Desperately seeking a consistent Ravens pass rush

Not often have the Ravens, who reveled in wreaking havoc with their pass rush under former defensive coordinators like Rex Ryan and Chuck Pagano, gotten close enough to the quarterback to create chaos inside the pocket this season. Their current coordinator, Dean Pees, is still searching for some solutions to rectify that.

The numbers are alarming. The Ravens are tied for 26th in the league with 13 sacks, and a lack of consistent pressure on quarterbacks is probably the main reason why the Ravens defense is ranked 22nd against the past despite its depth and talent in the secondary. The Ravens have gotten to the quarterback on just 4.3 percent of their dropbacks, which is 25th in the NFL. They haven’t recorded more than two sacks in a game since they sacked Cincinnati Bengals quarterback Andy Dalton four times in the season opener. Dannell Ellerbe, an inside linebacker who was a part-time player until two games ago, leads the team with 3.5 sacks.

To be fair, they been hindered by injuries to three of their top pass rushers from a year ago. Linebacker Terrell Suggs, who led the Ravens with 14 sacks, is working his way back into form after missing the first six games of the season while he recovered from a torn Achilles tendon. Defensive tackle Haloti Ngata has been dealing with knee and shoulder issues. And defensive end Pernell McPhee sat out Sunday’s game with a thigh injury.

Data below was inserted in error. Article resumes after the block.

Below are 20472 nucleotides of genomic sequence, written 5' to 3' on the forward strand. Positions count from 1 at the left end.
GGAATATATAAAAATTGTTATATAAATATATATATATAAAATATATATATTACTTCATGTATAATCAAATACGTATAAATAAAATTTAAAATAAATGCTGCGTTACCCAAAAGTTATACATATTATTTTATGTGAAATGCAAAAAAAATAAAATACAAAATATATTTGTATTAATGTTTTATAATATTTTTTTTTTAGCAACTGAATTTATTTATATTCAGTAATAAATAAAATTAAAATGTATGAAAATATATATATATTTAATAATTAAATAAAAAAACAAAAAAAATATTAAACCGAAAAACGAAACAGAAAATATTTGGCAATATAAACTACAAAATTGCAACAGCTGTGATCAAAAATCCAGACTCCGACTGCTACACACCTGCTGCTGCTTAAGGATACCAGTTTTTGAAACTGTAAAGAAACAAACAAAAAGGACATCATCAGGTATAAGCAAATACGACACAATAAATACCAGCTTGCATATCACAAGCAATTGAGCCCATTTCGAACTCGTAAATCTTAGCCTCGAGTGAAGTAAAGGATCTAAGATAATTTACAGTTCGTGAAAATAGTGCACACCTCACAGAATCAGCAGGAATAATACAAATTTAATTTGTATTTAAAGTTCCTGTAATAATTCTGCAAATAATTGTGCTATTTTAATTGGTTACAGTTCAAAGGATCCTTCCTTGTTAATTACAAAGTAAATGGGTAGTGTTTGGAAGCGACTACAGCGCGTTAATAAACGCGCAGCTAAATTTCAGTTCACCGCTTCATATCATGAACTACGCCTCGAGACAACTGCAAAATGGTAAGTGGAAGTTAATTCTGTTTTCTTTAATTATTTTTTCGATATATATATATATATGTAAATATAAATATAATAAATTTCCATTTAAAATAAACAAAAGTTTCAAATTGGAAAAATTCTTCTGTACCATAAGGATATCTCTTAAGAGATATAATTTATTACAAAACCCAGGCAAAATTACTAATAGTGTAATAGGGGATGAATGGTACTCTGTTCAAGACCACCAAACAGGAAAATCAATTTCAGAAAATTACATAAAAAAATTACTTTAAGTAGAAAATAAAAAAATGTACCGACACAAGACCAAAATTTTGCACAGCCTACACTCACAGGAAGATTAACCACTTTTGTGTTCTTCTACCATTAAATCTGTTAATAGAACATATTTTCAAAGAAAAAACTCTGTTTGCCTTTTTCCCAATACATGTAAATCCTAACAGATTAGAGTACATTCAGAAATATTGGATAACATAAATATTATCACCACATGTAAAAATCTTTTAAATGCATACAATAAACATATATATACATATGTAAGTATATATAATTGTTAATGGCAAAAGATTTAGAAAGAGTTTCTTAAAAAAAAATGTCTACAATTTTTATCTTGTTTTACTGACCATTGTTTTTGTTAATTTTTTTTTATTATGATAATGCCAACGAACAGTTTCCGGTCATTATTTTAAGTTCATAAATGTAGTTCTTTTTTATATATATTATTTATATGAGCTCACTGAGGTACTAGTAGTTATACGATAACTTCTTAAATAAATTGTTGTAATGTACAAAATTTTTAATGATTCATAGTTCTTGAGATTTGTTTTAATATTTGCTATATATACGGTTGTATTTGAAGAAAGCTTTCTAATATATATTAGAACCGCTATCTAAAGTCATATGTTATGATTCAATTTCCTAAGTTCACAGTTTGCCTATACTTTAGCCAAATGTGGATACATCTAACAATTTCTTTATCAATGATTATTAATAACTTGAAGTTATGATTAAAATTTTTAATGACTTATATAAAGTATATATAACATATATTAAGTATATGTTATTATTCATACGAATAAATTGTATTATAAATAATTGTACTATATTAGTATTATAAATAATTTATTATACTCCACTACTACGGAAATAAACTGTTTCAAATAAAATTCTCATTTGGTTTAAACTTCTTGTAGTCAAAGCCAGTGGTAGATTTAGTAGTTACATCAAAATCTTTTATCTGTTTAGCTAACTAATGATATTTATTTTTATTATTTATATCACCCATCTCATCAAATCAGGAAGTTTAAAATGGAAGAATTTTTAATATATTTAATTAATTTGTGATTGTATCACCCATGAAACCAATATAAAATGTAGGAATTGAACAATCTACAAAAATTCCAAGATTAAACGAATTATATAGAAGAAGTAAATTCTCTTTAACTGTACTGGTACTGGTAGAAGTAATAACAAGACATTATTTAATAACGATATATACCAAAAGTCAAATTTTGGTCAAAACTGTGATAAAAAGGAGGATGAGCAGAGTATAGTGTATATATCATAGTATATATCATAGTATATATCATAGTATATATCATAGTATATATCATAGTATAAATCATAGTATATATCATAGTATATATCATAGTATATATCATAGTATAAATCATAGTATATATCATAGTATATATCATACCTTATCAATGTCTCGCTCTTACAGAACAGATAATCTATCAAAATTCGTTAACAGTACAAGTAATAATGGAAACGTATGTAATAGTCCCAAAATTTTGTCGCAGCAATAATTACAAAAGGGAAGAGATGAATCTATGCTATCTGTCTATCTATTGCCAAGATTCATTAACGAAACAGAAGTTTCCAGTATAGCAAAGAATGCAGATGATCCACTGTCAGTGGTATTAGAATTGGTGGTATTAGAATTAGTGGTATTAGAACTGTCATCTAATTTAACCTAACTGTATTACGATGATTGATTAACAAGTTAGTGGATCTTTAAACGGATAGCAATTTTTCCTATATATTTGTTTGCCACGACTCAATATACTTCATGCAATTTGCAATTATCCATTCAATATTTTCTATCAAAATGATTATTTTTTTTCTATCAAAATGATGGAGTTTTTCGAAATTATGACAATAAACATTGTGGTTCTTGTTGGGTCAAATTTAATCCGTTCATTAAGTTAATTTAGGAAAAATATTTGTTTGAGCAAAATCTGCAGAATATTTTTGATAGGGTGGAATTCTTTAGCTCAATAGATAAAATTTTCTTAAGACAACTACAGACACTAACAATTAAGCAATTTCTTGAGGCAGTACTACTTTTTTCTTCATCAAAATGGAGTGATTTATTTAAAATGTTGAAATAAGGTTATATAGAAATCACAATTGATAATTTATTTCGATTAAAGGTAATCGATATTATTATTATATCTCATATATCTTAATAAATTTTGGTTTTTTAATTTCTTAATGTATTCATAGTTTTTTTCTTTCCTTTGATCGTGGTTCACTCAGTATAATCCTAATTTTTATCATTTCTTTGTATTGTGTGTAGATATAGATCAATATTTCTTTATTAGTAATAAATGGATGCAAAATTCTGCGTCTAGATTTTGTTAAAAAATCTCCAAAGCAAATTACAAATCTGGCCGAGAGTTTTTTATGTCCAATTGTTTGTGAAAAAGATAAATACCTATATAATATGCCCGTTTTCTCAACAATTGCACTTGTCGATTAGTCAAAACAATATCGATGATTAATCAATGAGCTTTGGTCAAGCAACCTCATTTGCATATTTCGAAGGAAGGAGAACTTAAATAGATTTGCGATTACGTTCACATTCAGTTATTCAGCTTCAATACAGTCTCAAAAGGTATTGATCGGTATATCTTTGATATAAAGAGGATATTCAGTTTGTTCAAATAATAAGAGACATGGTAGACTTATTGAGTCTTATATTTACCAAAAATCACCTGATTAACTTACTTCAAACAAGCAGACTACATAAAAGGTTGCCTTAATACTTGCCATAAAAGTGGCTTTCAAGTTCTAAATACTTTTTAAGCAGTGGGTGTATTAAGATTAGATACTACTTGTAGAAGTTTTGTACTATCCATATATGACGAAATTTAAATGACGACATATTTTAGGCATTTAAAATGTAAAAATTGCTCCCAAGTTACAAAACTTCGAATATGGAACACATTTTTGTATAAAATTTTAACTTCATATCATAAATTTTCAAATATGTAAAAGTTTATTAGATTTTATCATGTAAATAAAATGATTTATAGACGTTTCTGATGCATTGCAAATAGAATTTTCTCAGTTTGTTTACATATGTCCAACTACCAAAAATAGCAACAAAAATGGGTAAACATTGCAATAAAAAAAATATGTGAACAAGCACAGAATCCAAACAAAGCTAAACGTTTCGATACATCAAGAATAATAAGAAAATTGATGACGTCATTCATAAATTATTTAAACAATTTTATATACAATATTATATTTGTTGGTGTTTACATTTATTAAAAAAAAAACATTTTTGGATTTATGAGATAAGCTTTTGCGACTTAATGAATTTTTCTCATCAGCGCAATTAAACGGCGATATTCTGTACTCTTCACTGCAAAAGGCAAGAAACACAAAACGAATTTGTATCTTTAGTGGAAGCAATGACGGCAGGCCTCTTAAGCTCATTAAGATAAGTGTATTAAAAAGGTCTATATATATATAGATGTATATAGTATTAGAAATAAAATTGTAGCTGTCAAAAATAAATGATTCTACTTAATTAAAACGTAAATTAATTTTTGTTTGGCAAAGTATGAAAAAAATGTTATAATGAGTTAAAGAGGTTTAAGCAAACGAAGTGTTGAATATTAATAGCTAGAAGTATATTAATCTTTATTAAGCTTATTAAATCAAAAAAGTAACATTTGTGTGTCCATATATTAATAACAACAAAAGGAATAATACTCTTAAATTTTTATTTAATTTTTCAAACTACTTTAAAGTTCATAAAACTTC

Still, the Ravens continue to tinker with their defensive front while they look for solutions. At times, McPhee has moved inside to play tackle in passing situations. In the 25-15 victory over the Cleveland Browns, outside linebacker Courtney Upshaw, a second-round pick in April's NFL draft, put his hand on the ground some as a defensive end. Suggs swapped sides Sunday, moving over the right tackle to get away from Pro Bowl tackle Joe Thomas.

And while his blitzes might not be as aggressive and as chaotic as some of his predecessors, Pees wasn’t shy about sending extra guys after the quarterback early in the season. He has been blitzing less in recent weeks, instead counting on his defenders to cover well and tackle well. And since the guys up front haven't been beating their men 1-on-1, only 6.5 of their sacks have come from defensive linemen or outside linebackers.

Oh, and in case you still aren’t overly concerned with the lack of a pass rush, let me remind you who is left on the schedule.

Each of the seven quarterbacks they will face in the second half of the season -- remember, they have stare at Pittsburgh’s Ben Roethlisberger’s grisly mug twice in the next four games -- is ranked in the top half of the league’s starting quarterbacks in passer rating. Four of those quarterbacks -- Denver’s Peyton Manning, New York’s Eli Manning, Roethlisberger and Washington’s Robert Griffin III -- are currently ranked in the top 10.

Now would really be a great time for Pees and his Ravens defenders to recreate the chaos of seasons past.

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